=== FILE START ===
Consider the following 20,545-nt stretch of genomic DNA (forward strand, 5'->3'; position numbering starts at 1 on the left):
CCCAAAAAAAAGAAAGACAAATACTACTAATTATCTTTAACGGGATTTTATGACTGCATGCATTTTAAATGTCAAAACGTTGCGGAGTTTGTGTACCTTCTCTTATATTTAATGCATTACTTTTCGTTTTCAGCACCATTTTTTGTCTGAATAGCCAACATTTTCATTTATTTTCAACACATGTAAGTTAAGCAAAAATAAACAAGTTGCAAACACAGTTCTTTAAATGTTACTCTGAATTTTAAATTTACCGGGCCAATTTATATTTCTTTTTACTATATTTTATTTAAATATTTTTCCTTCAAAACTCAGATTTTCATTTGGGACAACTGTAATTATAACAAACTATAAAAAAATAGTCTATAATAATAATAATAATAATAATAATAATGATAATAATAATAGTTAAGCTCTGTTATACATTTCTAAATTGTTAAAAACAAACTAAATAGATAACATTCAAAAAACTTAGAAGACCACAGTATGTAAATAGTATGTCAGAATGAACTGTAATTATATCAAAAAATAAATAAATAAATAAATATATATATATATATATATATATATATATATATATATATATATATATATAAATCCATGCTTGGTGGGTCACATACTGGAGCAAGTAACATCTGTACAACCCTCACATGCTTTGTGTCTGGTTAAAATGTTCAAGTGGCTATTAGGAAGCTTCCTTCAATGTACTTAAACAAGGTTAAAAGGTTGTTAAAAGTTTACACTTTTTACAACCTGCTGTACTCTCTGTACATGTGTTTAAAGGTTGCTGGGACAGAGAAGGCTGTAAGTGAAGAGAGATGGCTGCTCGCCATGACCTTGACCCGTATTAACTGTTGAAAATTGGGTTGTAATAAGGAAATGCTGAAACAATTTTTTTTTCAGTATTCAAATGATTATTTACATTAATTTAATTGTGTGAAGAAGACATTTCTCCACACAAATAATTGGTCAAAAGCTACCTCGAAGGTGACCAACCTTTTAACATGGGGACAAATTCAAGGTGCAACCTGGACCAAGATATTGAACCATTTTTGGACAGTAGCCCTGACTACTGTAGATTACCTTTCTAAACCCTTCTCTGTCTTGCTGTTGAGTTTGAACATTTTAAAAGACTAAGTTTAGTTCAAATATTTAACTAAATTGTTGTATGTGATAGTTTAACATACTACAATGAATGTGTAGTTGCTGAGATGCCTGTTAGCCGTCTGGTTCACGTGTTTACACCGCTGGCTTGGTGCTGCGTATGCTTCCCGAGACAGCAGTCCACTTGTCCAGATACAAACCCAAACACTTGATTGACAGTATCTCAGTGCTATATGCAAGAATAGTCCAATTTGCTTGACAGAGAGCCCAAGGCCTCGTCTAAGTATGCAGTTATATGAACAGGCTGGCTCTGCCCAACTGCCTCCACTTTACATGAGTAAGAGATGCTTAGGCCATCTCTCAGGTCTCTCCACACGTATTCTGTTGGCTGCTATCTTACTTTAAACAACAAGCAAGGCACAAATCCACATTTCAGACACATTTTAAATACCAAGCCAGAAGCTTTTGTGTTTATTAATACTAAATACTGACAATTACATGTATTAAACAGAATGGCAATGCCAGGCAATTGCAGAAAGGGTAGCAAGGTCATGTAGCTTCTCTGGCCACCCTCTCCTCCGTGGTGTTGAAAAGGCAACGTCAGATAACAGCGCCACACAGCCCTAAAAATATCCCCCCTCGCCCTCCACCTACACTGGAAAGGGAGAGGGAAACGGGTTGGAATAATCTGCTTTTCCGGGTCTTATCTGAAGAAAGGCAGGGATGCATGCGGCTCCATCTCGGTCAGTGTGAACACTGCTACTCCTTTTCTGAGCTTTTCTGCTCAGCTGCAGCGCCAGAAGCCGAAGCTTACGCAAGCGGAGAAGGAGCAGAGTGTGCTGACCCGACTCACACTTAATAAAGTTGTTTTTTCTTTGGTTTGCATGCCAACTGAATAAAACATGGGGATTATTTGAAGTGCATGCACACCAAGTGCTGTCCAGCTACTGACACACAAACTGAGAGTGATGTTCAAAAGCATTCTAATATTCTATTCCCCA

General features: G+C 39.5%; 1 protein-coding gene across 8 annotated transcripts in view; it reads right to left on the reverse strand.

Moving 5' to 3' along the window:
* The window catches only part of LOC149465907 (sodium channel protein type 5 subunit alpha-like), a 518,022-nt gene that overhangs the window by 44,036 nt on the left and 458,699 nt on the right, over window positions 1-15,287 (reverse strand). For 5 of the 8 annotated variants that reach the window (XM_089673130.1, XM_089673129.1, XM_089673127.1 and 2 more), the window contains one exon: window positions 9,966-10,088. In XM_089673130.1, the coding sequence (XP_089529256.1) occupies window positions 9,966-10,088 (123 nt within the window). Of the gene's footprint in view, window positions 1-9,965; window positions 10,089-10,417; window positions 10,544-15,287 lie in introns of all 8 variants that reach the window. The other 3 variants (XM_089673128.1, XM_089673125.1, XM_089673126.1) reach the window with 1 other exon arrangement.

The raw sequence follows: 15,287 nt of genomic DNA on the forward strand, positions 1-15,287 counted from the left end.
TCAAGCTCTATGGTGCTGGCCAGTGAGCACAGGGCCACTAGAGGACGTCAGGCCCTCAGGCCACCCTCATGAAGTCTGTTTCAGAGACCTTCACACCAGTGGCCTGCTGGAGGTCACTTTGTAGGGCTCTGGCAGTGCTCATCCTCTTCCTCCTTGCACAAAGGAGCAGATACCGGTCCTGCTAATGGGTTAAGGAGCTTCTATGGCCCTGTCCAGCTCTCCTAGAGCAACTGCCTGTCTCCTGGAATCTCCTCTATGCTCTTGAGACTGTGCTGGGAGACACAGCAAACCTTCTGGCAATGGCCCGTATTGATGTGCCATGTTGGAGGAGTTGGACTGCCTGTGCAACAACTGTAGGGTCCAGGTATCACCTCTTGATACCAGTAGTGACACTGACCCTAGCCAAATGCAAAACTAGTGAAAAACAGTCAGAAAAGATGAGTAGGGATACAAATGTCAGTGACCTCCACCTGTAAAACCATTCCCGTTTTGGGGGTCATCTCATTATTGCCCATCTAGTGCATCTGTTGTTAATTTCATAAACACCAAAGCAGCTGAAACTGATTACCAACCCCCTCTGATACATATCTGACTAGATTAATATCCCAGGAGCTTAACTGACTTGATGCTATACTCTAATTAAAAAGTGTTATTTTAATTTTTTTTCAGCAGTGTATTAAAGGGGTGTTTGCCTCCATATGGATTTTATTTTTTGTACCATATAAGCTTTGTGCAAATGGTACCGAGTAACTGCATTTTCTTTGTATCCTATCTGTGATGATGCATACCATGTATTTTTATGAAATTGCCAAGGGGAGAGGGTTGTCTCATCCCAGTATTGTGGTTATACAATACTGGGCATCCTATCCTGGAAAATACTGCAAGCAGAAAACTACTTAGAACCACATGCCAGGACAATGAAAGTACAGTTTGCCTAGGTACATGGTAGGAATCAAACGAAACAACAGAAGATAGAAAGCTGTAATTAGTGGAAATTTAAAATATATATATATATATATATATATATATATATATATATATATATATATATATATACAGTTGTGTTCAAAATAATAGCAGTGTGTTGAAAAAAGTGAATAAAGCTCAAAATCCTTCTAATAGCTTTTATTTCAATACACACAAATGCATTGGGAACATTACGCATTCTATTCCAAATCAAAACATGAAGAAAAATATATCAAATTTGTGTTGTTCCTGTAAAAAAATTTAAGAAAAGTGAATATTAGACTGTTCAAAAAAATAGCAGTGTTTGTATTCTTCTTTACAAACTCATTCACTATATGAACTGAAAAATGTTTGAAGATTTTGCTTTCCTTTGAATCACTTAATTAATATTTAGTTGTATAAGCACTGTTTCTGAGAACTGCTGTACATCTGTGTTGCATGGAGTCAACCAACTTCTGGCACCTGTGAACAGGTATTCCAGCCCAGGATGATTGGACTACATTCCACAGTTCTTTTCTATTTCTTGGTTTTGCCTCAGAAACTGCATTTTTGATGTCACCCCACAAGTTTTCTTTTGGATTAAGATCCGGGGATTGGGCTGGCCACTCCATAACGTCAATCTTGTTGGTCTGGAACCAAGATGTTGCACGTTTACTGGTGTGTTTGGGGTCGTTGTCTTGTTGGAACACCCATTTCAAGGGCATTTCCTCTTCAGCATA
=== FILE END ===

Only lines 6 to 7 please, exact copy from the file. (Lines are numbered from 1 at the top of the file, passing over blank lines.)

The raw sequence follows: 15,287 nt of genomic DNA on the forward strand, positions 1-15,287 counted from the left end.
TCAAGCTCTATGGTGCTGGCCAGTGAGCACAGGGCCACTAGAGGACGTCAGGCCCTCAGGCCACCCTCATGAAGTCTGTTTCAGAGACCTTCACACCAGTGGCCTGCTGGAGGTCACTTTGTAGGGCTCTGGCAGTGCTCATCCTCTTCCTCCTTGCACAAAGGAGCAGATACCGGTCCTGCTAATGGGTTAAGGAGCTTCTATGGCCCTGTCCAGCTCTCCTAGAGCAACTGCCTGTCTCCTGGAATCTCCTCTATGCTCTTGAGACTGTGCTGGGAGACACAGCAAACCTTCTGGCAATGGCCCGTATTGATGTGCCATGTTGGAGGAGTTGGACTGCCTGTGCAACAACTGTAGGGTCCAGGTATCACCTCTTGATACCAGTAGTGACACTGACCCTAGCCAAATGCAAAACTAGTGAAAAACAGTCAGAAAAGATGAGTAGGGATACAAATGTCAGTGACCTCCACCTGTAAAACCATTCCCGTTTTGGGGGTCATCTCATTATTGCCCATCTAGTGCATCTGTTGTTAATTTCATAAACACCAAAGCAGCTGAAACTGATTACCAACCCCCTCTGATACATATCTGACTAGATTAATATCCCAGGAGCTTAACTGACTTGATGCTATACTCTAATTAAAAAGTGTTATTTTAATTTTTTTTCAGCAGTGTATTAAAGGGGTGTTTGCCTCCATATGGATTTTATTTTTTGTACCATATAAGCTTTGTGCAAATGGTACCGAGTAACTGCATTTTCTTTGTATCCTATCTGTGATGATGCATACCATGTATTTTTATGAAATTGCCAAGGGGAGAGGGTTGTCTCATCCCAGTATTGTGGTTATACAATACTGGGCATCCTATCCTGGAAAATACTGCAAGCAGAAAACTACTTAGAACCACATGCCAGGACAATGAAAGTACAGTTTGCCTAGGTACATGGTAGGAATCAAACGAAACAACAGAAGATAGAAAGCTGTAATTAGTGGAAATTTAAAATATATATATATATATATATATATATATATATATATATATATATATATATATATACAGTTGTGTTCAAAATAATAGCAGTGTGTTGAAAAAAGTGAATAAAGCTCAAAATCCTTCTAATAGCTTTTATTTCAATACACACAAATGCATTGGGAACATTACGCATTCTATTCCAAATCAAAACATGAAGAAAAATATATCAAATTTGTGTTGTTCCTGTAAAAAAATTTAAGAAAAGTGAATATTAGACTGTTCAAAAAAATAGCAGTGTTTGTATTCTTCTTTACAAACTCATTCACTATATGAACTGAAAAATGTTTGAAGATTTTGCTTTCCTTTGAATCACTTAATTAATATTTAGTTGTATAAGCACTGTTTCTGAGAACTGCTGTACATCTGTGTTGCATGGAGTCAACCAACTTCTGGCACCTGTGAACAGGTATTCCAGCCCAGGATGATTGGACTACATTCCACAGTTCTTTTCTATTTCTTGGTTTTGCCTCAGAAACTGCATTTTTGATGTCACCCCACAAGTTTTCTTTTGGATTAAGATCCGGGGATTGGGCTGGCCACTCCATAACGTCAATCTTGTTGGTCTGGAACCAAGATGTTGCACGTTTACTGGTGTGTTTGGGGTCGTTGTCTTGTTGGAACACCCATTTCAAGGGCATTTCCTCTTCAGCATA